A thoughtful wait-and-see approach for the rest of 2021 will avoid premature planning moves
Benjamin Franklin famously wrote, “In this world, nothing can be said to be certain, except death and taxes.”
If you’re nervous about upcoming changes to tax laws and the economy in general, you’re not alone. But before you radically overhaul your portfolio and gift away your assets, pause and take a closer look under the surface.
In late May, specific details of President Biden’s tax proposals were released, including:
- The treatment of gifts at death as sales that require capital gains tax to be paid on amounts over $1 million;
- A retroactive (to April or May of 2021) increase in long-term capital gains rates for taxpayers with adjusted gross income above $1 million; and
- The elimination of Section 1031 exchanges to defer capital gains on real property.
Interestingly, and likely because of the proposed changes to capital gains taxes, no changes to the current federal estate and gift tax exemption were included in the proposals. This would leave the present, historically high exemption of $11.7 million to sunset back to $5 million (indexed for inflation) at the end of 2025.
The most frightening of these proposals for many investors may be the retroactive increase in capital gains tax rates. Is this a real possibility?
On multiple occasions, the U.S. Supreme Court has held that retroactive changes to the Internal Revenue Code may be made if the changes are supported by a legitimate purpose “furthered by rational means.” Historically, however, retroactive changes which increase taxes are rare. The last time a significant tax increase was enacted retroactively was in August 1993, when the top estate tax rate was increased.
Because of ongoing supply chain uncertainty, uneven economic recovery, and the lingering specter of the pandemic, Congress is most likely to use its broad discretion to enact any tax increases later this year or in 2022 without retroactive application to avoid rocking a rather precarious financial boat.
The IRS has also provided reassurance for families worried about whether gifts made prior to a reduction in the federal gift and estate tax exemption would be subject to a “clawback” – that is, the IRS requiring that money be paid back – if those gifts exceeded the later reduced exemption amount. Regulations published in November 2019 made clear that this will not be the case, and that the higher exemption amount may be used to calculate an estate’s tax credit.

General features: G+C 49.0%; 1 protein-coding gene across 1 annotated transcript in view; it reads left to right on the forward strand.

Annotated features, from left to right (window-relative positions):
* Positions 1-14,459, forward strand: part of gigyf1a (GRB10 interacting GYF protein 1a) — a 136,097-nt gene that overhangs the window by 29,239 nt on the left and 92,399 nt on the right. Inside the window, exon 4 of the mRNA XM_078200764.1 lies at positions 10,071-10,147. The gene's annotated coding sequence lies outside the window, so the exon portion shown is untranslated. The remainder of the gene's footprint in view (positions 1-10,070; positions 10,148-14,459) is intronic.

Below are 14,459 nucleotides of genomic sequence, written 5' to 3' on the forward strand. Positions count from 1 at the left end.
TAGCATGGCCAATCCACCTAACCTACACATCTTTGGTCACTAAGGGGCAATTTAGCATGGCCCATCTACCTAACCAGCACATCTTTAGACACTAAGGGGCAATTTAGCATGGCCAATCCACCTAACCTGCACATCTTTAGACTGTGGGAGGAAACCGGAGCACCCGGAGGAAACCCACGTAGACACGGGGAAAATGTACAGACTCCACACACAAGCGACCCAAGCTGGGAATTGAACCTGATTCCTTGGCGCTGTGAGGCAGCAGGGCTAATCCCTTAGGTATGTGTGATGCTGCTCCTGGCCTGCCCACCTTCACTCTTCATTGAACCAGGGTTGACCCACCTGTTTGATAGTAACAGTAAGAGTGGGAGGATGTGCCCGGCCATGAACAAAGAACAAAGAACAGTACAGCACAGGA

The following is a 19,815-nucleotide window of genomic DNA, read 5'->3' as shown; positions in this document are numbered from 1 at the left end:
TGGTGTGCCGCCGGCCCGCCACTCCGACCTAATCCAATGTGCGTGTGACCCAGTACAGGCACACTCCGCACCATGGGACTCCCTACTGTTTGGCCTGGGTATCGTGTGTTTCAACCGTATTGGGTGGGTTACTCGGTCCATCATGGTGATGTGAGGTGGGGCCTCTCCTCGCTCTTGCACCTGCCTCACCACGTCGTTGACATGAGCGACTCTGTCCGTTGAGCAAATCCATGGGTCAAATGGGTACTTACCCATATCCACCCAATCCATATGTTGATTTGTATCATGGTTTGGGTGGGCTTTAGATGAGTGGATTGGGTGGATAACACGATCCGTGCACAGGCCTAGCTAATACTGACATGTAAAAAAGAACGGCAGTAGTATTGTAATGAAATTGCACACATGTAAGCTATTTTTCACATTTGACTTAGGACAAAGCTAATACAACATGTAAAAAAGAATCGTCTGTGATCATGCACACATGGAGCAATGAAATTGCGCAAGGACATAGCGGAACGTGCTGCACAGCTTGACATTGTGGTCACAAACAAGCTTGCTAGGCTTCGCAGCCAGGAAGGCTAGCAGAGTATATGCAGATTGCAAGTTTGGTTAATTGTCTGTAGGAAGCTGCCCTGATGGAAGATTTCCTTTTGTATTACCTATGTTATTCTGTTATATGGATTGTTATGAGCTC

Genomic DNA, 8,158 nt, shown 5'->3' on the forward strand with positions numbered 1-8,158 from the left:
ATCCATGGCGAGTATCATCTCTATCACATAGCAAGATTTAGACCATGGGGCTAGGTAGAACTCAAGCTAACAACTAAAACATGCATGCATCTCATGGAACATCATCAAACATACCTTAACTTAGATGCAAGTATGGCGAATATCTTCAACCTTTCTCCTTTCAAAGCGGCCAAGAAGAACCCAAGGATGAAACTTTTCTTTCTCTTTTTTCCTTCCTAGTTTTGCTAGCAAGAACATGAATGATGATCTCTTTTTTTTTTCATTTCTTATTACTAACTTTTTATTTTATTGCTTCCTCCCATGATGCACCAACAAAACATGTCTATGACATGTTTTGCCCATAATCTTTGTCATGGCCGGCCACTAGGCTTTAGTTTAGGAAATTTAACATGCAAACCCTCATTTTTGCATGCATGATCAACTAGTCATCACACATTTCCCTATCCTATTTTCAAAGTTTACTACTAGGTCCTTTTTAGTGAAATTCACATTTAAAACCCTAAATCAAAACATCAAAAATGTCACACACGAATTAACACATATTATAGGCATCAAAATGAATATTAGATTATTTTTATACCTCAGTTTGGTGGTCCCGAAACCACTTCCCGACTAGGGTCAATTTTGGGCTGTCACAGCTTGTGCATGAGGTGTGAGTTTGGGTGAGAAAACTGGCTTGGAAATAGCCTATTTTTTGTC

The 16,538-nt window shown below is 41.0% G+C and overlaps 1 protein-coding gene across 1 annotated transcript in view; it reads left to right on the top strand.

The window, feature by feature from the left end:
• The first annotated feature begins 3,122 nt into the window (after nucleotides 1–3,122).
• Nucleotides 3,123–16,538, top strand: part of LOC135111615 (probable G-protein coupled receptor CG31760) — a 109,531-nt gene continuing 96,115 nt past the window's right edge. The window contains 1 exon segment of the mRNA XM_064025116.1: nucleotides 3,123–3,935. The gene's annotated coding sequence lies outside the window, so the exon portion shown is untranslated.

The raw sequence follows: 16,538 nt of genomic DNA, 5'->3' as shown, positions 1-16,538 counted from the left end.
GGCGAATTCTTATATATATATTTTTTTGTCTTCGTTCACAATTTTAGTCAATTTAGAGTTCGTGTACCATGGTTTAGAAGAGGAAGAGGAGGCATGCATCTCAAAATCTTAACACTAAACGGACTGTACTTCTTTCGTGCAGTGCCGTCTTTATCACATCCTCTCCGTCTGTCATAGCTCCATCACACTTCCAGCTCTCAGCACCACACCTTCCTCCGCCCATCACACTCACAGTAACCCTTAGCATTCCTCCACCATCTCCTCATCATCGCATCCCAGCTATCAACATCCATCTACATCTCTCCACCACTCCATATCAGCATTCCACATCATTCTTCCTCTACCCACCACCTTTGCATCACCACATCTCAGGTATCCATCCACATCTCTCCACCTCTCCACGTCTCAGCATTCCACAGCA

For example, if a person uses their full exemption to make a gift of $11.7 million in 2021 and dies in 2026 after the current exemption sunsets back to an indexed $5 million, the estate may compute its tax credit using the full earlier exclusion amount of $11.7 million. For this reason, gifts to Spousal Lifetime Access Trusts are rapidly becoming more popular as an estate tax planning tool for married couples to take advantage of the current estate and gift tax exemption.
Low interest rates dominated 2021 and contributed to robust real estate markets, the increased use of intrafamily loans, and the use of certain types of irrevocable trusts in estate tax planning. Interest rates are expected to remain quite low well into 2022, and these loans and trusts will only become more popular going into the next year as planning tools for wealthy families. Property sales and leasing, especially in connection with commercial properties and the development of mixed-use projects in the Denver metropolitan area, are also primed to continue to thrive in this environment and provide investment opportunities.
As long as materials are available (and relatively reasonably priced), there will be no shortage of cranes on the horizon any time soon.
The overall best course of action right now is to stop, take a breath, and remember that change is usually quite slow in coming. Congress is in charge of public funds and taxation, and all of these changes must first be crafted into bills to be debated, rewritten, and passed by congressional vote before they become law.
Thin majorities in both the Senate and the House will make passing any tax increases into law difficult, and concessions and compromises will need to be made on both sides. It is very doubtful that any new tax laws will be passed this year; in addition, the current gift and estate tax exemption will likely stay in place until its built-in expiration at the end of 2025, allowing plenty of time to plan and make lifetime gifts.
A thoughtful wait-and-see approach for the rest of 2021 will avoid premature planning moves, which could do more harm than good in the long run.
This article was originally published in ColoradoBiz.